There are always two sides to a story, and today’s is about the worthiness of micromarketing. Some say it is a complete waste of time to make room for extra niceties while others applaud the effort. In the competitive sales environment, I found most salespeople focused only on the quick hit sales to ensure making quota.
“Habitually considering all sides to an argument improves negotiation skills.
It’s best to review past setbacks and advances to see if it may be time to change your answer about micromarketing wasting time. First, come to terms with the satisfaction level of your advancement versus the need to make adjustments.
Give thought to: “What are you trying to accomplish?”
Was I Wasting Time by Micromarketing?
Laughter always came my way when others noticed I would spend extra time, and sometimes money, on the following:
• Research before a meeting to learn as much as possible
• Send a thank you note after each appointment and to each attendee
• Enter into the CRM database the agreed upon dates and times for follow-up, and do so with precision
• Offer to take the clients I enjoyed most out to lunch
• Provide a gift basket of delicacies as a thank you for larger teams involved with the sale
Comparing results is the telltale sign of whether the right effort is in process. Most of the people on the different sales teams failed to make quota. For those refusing to consider another approach, the revolving door syndrome was always in motion.
Our communication style gives away our secrets. The quick approach focusing merely on numbers rather than people encountered gave way to the following:
• Prospects realizing that only the money matters, but they don’t
• A continual loss of sales and failure to meet the sales quota
• The need to seek new work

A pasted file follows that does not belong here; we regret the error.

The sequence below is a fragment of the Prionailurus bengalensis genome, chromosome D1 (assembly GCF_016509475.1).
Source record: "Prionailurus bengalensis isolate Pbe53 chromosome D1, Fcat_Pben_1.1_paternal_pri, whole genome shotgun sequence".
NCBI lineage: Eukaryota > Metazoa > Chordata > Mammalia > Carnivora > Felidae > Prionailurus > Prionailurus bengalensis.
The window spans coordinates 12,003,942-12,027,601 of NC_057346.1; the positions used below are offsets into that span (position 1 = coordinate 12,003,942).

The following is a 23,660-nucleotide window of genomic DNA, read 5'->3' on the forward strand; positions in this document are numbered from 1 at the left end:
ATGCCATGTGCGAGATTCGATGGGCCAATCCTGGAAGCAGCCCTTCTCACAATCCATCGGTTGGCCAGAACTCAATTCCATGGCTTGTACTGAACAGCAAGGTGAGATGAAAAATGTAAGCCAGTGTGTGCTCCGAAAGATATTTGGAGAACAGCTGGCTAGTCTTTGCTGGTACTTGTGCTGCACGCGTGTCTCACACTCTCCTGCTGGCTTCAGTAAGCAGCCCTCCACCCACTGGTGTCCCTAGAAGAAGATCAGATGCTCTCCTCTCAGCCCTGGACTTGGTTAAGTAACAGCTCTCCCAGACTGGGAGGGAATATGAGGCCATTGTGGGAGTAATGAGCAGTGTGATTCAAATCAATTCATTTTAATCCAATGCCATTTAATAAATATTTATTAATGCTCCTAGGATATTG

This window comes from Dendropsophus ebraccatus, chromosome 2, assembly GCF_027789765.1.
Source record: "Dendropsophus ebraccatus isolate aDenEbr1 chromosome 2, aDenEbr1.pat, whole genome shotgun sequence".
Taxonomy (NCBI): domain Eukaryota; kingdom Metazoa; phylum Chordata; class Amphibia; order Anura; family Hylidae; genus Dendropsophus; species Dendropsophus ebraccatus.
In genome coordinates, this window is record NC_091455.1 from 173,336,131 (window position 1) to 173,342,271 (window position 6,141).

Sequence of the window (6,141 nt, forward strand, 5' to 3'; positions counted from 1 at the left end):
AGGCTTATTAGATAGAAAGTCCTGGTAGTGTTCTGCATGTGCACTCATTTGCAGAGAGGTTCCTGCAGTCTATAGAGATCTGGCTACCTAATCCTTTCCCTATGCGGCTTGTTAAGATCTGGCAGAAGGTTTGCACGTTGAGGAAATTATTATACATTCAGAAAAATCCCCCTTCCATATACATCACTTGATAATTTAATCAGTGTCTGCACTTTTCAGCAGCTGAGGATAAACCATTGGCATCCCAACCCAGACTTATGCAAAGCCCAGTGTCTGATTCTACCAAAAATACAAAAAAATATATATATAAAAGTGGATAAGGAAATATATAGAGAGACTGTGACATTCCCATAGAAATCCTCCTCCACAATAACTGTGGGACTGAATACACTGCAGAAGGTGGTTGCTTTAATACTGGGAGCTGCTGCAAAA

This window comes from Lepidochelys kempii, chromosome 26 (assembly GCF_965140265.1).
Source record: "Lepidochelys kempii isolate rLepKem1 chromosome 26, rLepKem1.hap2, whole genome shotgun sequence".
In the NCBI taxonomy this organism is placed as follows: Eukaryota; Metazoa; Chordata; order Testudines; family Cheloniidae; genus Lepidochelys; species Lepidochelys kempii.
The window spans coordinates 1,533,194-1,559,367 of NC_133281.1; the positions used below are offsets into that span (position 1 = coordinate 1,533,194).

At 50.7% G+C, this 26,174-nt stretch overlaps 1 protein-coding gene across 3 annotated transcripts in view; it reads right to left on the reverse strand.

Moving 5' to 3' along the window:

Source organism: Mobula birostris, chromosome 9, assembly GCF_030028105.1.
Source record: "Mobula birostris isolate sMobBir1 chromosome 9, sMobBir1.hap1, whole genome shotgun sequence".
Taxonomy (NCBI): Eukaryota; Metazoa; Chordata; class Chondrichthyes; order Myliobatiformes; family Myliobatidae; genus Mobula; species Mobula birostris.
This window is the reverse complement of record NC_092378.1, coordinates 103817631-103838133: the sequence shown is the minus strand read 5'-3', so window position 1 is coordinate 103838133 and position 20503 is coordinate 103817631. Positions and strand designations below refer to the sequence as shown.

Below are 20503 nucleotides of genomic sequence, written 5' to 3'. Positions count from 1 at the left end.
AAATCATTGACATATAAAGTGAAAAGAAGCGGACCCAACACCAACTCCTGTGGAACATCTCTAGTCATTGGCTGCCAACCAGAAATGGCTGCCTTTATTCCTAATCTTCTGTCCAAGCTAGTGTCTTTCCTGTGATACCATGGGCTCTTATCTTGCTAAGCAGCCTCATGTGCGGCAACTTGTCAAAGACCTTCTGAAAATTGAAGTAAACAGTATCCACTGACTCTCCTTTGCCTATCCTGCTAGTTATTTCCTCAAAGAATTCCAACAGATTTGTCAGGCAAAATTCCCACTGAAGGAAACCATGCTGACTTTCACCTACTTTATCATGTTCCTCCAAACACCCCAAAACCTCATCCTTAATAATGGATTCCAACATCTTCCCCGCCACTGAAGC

Improving Results with Micromarketing
The SPIN Selling concept applies to the dilemma of whether micromarketing is a waste of time. Examine your current situation and if sales are steady or are you struggling to keep your job? Should you be anxious, come to terms with the ‘why.’ Next, list all the possible reasons as to the implied problems leading up to your why. Finally, come to an accurate realization of your needs.
Now you are ready to create a new plan of action. Reconsider whether micromarketing is a waste of time.
The benefits I derived from my clientele:
1. I enjoyed our engaging conversations
2. The thank you notes were saved on the clients’ desks for months
3. Order taking became the new norm for my sales funnel
4. I never had to worry about quota
5. Last, I found the sales process to be fun!
A side benefit of doing well by putting clients first is the extra benefits that come later. Some companies offer recognition in the form of bonuses and a President’s Club trip at year-end. And if you are on a base salary, a job well-done gives more reason for a base salary raise to be in serious consideration.
The affirmations of a job done well get a quick notice on your resume and will catch the eye of recruiters should you decide to advance your career. And the likelihood of getting hired increases with an intriguing story to share.
The most crucial question is, are you enjoying the sales process? It just might be time for you to reconsider whether it is a waste of time to implement the micromarketing strategy.
P.S. Many of my field stories centering on micromarketing are featured in my book, Nice Girls DO Get the Sale: Relationship Building That Gets Results, published by Sourcebooks, is an International Best-Seller. Only men refused to buy into it when it was released 13 years ago.
Time reveals all. Thirteen years later, the information is evergreen, men are beginning to buy into building relationships, and the best is always last. Almost all the copies sold out, and the book is undergoing a second printing. Please give micromarketing due consideration and thought about the book.